November 10, 2020
4. Knowing the local context
Solutions that work in high-income settings may not always be adaptable to low- and middle- income settings
Although there are many examples of successful digital health interventions in low- and middle- income countries (LMIC), solutions that work in high-income settings may not always be adaptable to low- and middle-income settings. When assessing what has already worked elsewhere and whether it is adaptable to a different context, it is therefore important to explore the socio- economic realities and particular needs, available infrastructure and connectivity, resources, capacity, literacy level, customs and traditions in each place. Community-based approaches can facilitate understanding of local language barriers, medical traditions and the way in which health themes are approached and communicated.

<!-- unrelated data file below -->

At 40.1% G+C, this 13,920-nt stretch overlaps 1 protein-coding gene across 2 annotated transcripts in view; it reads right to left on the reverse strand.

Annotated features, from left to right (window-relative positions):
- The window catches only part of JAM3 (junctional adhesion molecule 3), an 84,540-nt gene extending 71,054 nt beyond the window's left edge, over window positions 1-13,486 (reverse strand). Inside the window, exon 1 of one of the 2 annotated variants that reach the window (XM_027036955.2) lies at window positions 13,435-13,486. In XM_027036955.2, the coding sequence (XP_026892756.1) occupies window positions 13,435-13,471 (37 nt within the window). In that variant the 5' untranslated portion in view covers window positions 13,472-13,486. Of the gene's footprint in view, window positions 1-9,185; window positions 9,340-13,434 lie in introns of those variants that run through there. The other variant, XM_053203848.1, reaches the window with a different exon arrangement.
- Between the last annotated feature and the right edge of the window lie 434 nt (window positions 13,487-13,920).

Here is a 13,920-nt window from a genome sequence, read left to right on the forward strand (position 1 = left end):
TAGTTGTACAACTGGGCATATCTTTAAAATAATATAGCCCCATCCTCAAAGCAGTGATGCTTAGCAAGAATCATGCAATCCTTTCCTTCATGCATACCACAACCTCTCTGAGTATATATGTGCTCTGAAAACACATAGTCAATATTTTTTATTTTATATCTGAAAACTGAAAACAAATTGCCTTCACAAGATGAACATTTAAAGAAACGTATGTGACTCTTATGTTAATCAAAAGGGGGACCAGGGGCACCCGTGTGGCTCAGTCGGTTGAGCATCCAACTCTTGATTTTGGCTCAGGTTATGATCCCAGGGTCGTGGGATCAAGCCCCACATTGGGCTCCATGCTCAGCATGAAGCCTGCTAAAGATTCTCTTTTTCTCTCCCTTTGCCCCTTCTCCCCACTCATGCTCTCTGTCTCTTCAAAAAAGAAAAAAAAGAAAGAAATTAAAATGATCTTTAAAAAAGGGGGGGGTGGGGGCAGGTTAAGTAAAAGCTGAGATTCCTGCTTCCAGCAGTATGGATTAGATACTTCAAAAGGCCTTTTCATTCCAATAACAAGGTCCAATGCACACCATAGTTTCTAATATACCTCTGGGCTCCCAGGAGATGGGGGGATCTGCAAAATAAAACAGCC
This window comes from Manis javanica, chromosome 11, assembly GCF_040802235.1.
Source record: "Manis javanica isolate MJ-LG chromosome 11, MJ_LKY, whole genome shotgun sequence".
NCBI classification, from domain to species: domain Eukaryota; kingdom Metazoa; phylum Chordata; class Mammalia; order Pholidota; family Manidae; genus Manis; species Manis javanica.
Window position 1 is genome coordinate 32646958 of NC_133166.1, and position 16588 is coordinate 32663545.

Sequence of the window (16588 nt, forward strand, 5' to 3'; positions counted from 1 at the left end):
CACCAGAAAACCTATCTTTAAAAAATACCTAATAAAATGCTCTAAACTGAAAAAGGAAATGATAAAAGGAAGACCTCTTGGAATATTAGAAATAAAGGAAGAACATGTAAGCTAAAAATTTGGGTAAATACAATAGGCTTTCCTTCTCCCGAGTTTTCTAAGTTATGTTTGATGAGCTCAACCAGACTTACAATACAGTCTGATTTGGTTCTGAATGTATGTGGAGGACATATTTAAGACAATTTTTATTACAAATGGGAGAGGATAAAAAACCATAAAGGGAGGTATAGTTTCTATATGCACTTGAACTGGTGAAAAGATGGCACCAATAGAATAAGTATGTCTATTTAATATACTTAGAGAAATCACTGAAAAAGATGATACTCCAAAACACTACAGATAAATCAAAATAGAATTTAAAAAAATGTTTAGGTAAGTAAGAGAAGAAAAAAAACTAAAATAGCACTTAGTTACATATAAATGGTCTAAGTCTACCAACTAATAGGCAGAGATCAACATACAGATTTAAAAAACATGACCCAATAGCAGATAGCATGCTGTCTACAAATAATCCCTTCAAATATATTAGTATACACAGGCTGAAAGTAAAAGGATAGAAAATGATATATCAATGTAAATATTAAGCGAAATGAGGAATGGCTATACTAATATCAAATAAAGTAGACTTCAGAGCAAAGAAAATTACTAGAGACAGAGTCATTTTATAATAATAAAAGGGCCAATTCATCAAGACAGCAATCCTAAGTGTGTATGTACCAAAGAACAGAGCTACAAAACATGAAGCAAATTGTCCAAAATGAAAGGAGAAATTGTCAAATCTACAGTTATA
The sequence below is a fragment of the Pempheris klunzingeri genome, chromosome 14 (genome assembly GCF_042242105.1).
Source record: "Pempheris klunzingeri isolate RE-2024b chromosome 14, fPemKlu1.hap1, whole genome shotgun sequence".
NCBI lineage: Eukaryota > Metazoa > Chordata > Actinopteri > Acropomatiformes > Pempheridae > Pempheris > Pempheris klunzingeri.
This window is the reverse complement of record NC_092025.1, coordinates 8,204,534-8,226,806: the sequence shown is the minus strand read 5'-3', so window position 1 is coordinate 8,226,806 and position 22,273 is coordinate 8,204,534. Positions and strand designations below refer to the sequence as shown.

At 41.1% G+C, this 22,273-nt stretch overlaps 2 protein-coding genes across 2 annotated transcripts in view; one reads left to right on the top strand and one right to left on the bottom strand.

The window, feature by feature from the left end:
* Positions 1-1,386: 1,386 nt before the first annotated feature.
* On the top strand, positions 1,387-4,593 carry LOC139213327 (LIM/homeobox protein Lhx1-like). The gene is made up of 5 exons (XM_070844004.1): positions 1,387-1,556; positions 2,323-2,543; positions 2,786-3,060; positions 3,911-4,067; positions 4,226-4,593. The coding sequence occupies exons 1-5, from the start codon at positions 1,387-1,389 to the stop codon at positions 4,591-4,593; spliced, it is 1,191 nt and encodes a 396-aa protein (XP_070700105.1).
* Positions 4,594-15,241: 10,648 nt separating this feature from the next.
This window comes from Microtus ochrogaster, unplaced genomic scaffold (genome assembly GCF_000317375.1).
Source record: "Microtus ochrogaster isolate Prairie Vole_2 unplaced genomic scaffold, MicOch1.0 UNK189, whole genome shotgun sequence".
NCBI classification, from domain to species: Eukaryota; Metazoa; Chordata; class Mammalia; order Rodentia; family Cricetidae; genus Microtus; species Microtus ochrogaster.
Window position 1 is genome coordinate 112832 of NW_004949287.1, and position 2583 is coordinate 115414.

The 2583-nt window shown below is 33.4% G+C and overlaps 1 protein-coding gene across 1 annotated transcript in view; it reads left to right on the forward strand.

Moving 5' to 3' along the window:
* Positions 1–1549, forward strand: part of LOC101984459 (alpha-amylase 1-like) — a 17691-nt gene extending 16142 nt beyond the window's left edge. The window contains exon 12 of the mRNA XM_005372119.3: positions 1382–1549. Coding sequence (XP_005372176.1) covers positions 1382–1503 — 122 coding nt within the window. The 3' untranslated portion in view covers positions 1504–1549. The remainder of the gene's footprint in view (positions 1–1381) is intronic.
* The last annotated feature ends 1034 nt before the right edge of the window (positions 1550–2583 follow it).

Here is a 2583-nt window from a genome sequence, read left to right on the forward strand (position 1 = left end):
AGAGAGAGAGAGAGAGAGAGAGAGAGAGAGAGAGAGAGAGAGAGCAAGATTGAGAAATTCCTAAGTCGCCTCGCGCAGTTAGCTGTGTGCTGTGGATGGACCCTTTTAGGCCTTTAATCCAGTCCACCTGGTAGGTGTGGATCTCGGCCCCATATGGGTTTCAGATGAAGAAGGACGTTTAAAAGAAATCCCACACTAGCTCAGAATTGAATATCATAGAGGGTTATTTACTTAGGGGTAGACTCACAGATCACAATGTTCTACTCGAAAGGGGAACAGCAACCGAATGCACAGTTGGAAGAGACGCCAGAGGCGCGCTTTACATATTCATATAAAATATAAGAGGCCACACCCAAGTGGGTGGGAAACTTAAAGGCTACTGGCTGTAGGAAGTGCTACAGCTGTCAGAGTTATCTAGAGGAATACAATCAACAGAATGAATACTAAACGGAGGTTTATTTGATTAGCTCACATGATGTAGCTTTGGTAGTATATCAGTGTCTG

Sometimes simple solutions can work better and under certain circumstances, sophisticated and complex digital health solutions may not be required for a wide-reaching impact. Using technology through offline solutions, such as SMS to distribute health information where analogue phones are more commonly used than smartphones, or online patient webinars and downloadable guidance to facilitate access to information to large groups of people, may be a cost- and resource-efficient way of serving a large number of beneficiaries with limited access.
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